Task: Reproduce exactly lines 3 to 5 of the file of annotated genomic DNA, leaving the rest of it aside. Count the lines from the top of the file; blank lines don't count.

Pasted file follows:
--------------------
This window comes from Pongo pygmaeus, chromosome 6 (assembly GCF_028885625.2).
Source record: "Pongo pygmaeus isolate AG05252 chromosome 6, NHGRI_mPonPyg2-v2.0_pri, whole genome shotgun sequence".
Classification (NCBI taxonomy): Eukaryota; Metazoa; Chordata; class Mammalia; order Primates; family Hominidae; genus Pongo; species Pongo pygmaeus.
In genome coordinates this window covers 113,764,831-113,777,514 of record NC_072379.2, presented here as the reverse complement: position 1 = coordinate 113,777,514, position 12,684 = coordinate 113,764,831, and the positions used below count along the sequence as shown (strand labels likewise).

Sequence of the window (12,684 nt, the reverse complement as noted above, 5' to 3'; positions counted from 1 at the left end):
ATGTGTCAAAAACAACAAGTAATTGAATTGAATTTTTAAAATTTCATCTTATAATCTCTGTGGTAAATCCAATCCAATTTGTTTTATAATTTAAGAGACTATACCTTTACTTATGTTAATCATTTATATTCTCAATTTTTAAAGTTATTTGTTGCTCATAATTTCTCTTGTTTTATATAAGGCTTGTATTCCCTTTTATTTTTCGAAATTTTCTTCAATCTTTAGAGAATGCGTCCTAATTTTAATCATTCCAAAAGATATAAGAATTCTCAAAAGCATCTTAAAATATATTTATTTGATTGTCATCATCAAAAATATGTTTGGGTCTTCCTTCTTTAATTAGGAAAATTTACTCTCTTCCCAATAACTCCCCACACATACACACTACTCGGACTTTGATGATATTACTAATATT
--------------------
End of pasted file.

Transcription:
Classification (NCBI taxonomy): Eukaryota; Metazoa; Chordata; class Mammalia; order Primates; family Hominidae; genus Pongo; species Pongo pygmaeus.
In genome coordinates this window covers 113,764,831-113,777,514 of record NC_072379.2, presented here as the reverse complement: position 1 = coordinate 113,777,514, position 12,684 = coordinate 113,764,831, and the positions used below count along the sequence as shown (strand labels likewise).

Sequence of the window (12,684 nt, the reverse complement as noted above, 5' to 3'; positions counted from 1 at the left end):